Java Keytool - Generate CSR

A Certificate Signing Request (CSR) is required when applying for an SSL certificate. This CSR (and private key) can be generated on your webserver. To request a wildcard certificate, fill in an * (asterisk) for the subdomain, for example *.sslcertificaten.nl (instead of www.sslcertificates.nl).

There are a variety of server and router products that make use of Java. To be able to manage certificates, Java contains the keytool command. This manual describes how to generate a Private key and CSR with the use of the keytool command. In this example we make use of the /etc/ssl/cert/ directory, and www.servercertificates.com is used as the FQDN common name. You should replace all occurrences of www.servercertificates.com in the commands with the domain name where the certificate should be issued for.

It is recommended to perform these operations via a SSH session, since the CSR can then be easily be copied to a browser for the submission of the request. First we create a keypair, and then the CSR created from this basis.

Generate Private Key

  1. Log in to the server and change to root.
  1. Create a directory to store the certificate files in, and navigate into this directory: [root@server]# mkdir /etc/ssl/cert[root@server]# cd /etc/ssl/cert
  2. Generate the Private Key with the following command: [root@server cert]# $JAVA_HOME/bin/keytool -genkey -keysize 2048 -alias www_servercertificates_com -keyalg RSA -keystore www_servercertificates_com.jks
  3. Here, the switches used in the command have the following meanings:
    • genkey - generates a new keypair (private key + public key).
    • alias [name] - Sets the referenced name for the keypair.
    • keyalg [encryption algorithm] - sets the used encryption algorithm for this keypair, in the above command we're using RSA.
    • keystore [filename] - sets the filename of the keystore (the file where the certificates are stored in). The keystore is always protected with a password.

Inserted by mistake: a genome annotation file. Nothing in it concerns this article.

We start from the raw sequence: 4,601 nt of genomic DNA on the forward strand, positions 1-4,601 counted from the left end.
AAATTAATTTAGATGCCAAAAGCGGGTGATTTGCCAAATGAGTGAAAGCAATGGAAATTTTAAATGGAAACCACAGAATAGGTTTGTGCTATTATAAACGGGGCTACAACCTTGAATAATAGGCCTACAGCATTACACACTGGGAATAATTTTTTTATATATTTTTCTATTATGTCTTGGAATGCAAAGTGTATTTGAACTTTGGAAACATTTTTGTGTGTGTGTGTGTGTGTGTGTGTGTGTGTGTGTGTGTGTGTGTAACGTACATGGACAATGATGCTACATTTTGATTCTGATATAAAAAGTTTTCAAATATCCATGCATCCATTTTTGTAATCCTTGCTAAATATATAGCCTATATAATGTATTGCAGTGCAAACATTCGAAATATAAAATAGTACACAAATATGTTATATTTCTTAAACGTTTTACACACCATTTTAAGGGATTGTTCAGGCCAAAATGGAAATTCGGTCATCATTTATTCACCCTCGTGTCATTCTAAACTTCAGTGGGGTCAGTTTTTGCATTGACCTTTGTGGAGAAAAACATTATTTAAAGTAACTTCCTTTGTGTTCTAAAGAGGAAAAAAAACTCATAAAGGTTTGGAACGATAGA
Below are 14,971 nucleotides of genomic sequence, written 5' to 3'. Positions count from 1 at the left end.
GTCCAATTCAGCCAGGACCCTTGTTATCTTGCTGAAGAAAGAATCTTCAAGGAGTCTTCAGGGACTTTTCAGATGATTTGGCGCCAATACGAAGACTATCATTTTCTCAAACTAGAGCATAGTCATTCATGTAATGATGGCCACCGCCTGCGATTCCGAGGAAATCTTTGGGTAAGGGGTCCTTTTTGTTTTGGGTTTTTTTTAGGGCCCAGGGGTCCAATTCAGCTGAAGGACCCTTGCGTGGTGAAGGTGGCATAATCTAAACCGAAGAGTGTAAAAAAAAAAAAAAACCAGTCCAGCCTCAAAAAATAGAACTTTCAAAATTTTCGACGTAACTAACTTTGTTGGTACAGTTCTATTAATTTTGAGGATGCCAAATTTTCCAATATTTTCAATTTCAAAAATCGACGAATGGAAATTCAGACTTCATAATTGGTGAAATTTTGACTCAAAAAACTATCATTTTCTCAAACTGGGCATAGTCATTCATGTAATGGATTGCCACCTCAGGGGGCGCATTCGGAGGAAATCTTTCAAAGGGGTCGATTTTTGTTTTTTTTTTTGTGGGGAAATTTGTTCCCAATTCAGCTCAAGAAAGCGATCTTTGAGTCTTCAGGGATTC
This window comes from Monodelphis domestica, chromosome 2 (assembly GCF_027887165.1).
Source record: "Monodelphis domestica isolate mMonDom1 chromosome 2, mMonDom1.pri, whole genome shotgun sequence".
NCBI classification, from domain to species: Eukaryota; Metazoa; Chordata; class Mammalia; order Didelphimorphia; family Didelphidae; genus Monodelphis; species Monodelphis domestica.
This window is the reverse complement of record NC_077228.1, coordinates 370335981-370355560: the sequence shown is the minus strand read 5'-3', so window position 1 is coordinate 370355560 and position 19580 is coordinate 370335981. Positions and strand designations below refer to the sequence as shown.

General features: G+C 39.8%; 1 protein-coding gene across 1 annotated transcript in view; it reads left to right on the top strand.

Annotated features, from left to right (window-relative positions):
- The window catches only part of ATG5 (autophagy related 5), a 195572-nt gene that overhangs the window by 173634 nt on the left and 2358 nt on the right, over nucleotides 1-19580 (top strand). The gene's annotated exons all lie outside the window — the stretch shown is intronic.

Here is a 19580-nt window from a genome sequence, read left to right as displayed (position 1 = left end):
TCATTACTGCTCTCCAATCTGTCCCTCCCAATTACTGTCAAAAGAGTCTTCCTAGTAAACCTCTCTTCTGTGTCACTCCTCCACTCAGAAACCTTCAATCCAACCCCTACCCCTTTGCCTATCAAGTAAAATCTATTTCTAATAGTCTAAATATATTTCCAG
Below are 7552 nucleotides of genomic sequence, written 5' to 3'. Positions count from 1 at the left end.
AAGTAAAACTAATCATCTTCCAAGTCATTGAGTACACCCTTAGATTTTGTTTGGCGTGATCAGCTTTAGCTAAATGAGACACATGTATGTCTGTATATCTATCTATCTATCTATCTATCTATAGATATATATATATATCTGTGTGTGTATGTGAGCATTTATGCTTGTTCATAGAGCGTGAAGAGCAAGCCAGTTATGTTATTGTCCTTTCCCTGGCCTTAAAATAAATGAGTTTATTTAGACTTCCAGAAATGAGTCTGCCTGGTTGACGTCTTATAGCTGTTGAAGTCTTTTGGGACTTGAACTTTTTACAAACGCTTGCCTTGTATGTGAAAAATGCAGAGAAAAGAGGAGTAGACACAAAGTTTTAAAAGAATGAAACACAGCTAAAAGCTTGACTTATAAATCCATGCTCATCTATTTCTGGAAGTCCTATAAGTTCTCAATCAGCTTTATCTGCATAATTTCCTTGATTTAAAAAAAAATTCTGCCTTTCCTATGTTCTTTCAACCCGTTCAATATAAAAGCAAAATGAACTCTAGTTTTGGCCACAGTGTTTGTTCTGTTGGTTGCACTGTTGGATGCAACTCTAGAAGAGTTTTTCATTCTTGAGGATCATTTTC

Note: When working on a Windows system, $JAVA_HOME should be replaced with %JAVA_HOME% in the command.
  4. Enter a unique and secure password to protect the Private Key with and store this in a secure place. (The default is changeit).
  5. Enter the requested details of your organization in the required fields.
    Note: The question "What is your first and last name?" is a bit confusing - you should enter the FQDN here where the certificate should be issued for (like www.servercertificates.com), and not your first and last name.
  6. After submitting the required fields, there will be asked to double-check the values. :Is CN=www.servercertificates.com, OU=Xolphin Support, O=Xolphin B.V., L=Heerhugowaard, ST=Noord-Holland, C=NL correct?[no]:Type yes followed by Enter.
  7. There will be asked for an keystore-password. Specify the same password as that specified for securing the certificate store in step 4. Enter key password for <www_servercertificates_com>(RETURN if same as keystore password):
    Note: an incorrect password can cause the following error message: java.security.UnrecoverableKeyException: Cannot recover key. Try again with the correct password.

Generate CSR

  1. Now create the CSR with the following commands: [root@server cert]# $JAVA_HOME/bin/keytool -certreq -keyalg RSA -alias www_serversertificates_com -file www_serversertificates_com.csr -keystore www_serversertificates_com.jks
  2. Here, the switches used in the command have the following meanings:
    • certreq - makes that an CSR will be created that is based on the previously generated Public Key
    • file [filename] - sets the name of the CSR that will be created
  3. Secure the directory so that only the root user an access: [root@server cert]# chmod 600 *.key *.csr *.jks
  4. The file www_serversertificates_com.csr is the Certificate Signing Request. You can view it's content via the cat command: [root@server cert] cat www_serversertificates_com.csr

To order a certificate, copy the entire contents of the generated CSR, including the first and last line and all dashes.

Order certficate

SSLCheck

Our SSLCheck will examine your website's root and intermediate certificates for correctness and report any potential issues